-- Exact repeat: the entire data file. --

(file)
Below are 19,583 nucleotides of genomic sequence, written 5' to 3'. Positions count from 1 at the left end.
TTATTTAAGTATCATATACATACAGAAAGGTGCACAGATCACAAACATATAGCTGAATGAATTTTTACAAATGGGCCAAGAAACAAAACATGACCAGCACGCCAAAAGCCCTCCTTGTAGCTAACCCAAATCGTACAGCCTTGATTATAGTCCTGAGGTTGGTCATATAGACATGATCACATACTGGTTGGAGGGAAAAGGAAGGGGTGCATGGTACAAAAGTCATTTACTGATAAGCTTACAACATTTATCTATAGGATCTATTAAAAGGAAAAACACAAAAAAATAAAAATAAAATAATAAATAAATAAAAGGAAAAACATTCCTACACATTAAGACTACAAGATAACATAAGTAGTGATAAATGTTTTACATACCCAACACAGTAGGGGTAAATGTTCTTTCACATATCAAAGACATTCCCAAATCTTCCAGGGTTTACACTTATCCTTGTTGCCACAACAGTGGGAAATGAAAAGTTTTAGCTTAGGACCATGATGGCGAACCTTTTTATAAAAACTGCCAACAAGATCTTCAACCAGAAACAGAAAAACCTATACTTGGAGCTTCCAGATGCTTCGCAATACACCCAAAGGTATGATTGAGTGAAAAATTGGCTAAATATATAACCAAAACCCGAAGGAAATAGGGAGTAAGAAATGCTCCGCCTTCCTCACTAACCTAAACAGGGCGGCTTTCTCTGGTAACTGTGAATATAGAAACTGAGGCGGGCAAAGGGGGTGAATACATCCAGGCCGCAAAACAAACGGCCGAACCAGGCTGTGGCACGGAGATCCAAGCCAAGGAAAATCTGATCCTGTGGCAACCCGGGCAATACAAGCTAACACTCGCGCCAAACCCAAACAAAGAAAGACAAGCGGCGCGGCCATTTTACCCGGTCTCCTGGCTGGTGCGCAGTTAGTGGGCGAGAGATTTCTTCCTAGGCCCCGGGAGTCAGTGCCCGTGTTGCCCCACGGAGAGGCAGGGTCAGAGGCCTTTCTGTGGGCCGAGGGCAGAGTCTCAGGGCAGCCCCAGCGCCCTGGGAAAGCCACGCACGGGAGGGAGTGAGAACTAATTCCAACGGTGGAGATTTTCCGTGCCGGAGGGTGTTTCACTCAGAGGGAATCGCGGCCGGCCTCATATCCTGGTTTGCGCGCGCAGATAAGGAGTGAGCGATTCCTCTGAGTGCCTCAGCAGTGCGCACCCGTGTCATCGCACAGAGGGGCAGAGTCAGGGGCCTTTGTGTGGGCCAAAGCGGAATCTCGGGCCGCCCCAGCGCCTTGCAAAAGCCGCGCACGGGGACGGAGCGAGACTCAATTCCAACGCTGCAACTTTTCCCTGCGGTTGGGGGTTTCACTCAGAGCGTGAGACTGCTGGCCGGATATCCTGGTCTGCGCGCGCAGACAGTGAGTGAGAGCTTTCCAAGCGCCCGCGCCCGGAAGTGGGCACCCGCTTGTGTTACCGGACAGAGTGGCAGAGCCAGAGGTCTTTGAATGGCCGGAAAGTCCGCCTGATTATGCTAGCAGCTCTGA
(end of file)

Below are 19,583 nucleotides of genomic sequence, written 5' to 3'. Positions count from 1 at the left end.
TTATTTAAGTATCATATACATACAGAAAGGTGCACAGATCACAAACATATAGCTGAATGAATTTTTACAAATGGGCCAAGAAACAAAACATGACCAGCACGCCAAAAGCCCTCCTTGTAGCTAACCCAAATCGTACAGCCTTGATTATAGTCCTGAGGTTGGTCATATAGACATGATCACATACTGGTTGGAGGGAAAAGGAAGGGGTGCATGGTACAAAAGTCATTTACTGATAAGCTTACAACATTTATCTATAGGATCTATTAAAAGGAAAAACACAAAAAAATAAAAATAAAATAATAAATAAATAAAAGGAAAAACATTCCTACACATTAAGACTACAAGATAACATAAGTAGTGATAAATGTTTTACATACCCAACACAGTAGGGGTAAATGTTCTTTCACATATCAAAGACATTCCCAAATCTTCCAGGGTTTACACTTATCCTTGTTGCCACAACAGTGGGAAATGAAAAGTTTTAGCTTAGGACCATGATGGCGAACCTTTTTATAAAAACTGCCAACAAGATCTTCAACCAGAAACAGAAAAACCTATACTTGGAGCTTCCAGATGCTTCGCAATACACCCAAAGGTATGATTGAGTGAAAAATTGGCTAAATATATAACCAAAACCCGAAGGAAATAGGGAGTAAGAAATGCTCCGCCTTCCTCACTAACCTAAACAGGGCGGCTTTCTCTGGTAACTGTGAATATAGAAACTGAGGCGGGCAAAGGGGGTGAATACATCCAGGCCGCAAAACAAACGGCCGAACCAGGCTGTGGCACGGAGATCCAAGCCAAGGAAAATCTGATCCTGTGGCAACCCGGGCAATACAAGCTAACACTCGCGCCAAACCCAAACAAAGAAAGACAAGCGGCGCGGCCATTTTACCCGGTCTCCTGGCTGGTGCGCAGTTAGTGGGCGAGAGATTTCTTCCTAGGCCCCGGGAGTCAGTGCCCGTGTTGCCCCACGGAGAGGCAGGGTCAGAGGCCTTTCTGTGGGCCGAGGGCAGAGTCTCAGGGCAGCCCCAGCGCCCTGGGAAAGCCACGCACGGGAGGGAGTGAGAACTAATTCCAACGGTGGAGATTTTCCGTGCCGGAGGGTGTTTCACTCAGAGGGAATCGCGGCCGGCCTCATATCCTGGTTTGCGCGCGCAGATAAGGAGTGAGCGATTCCTCTGAGTGCCTCAGCAGTGCGCACCCGTGTCATCGCACAGAGGGGCAGAGTCAGGGGCCTTTGTGTGGGCCAAAGCGGAATCTCGGGCCGCCCCAGCGCCTTGCAAAAGCCGCGCACGGGGACGGAGCGAGACTCAATTCCAACGCTGCAACTTTTCCCTGCGGTTGGGGGTTTCACTCAGAGCGTGAGACTGCTGGCCGGATATCCTGGTCTGCGCGCGCAGACAGTGAGTGAGAGCTTTCCAAGCGCCCGCGCCCGGAAGTGGGCACCCGCTTGTGTTACCGGACAGAGTGGCAGAGCCAGAGGTCTTTGAATGGCCGGAAAGTCCGCCTGATTATGCTAGCAGCTCTGA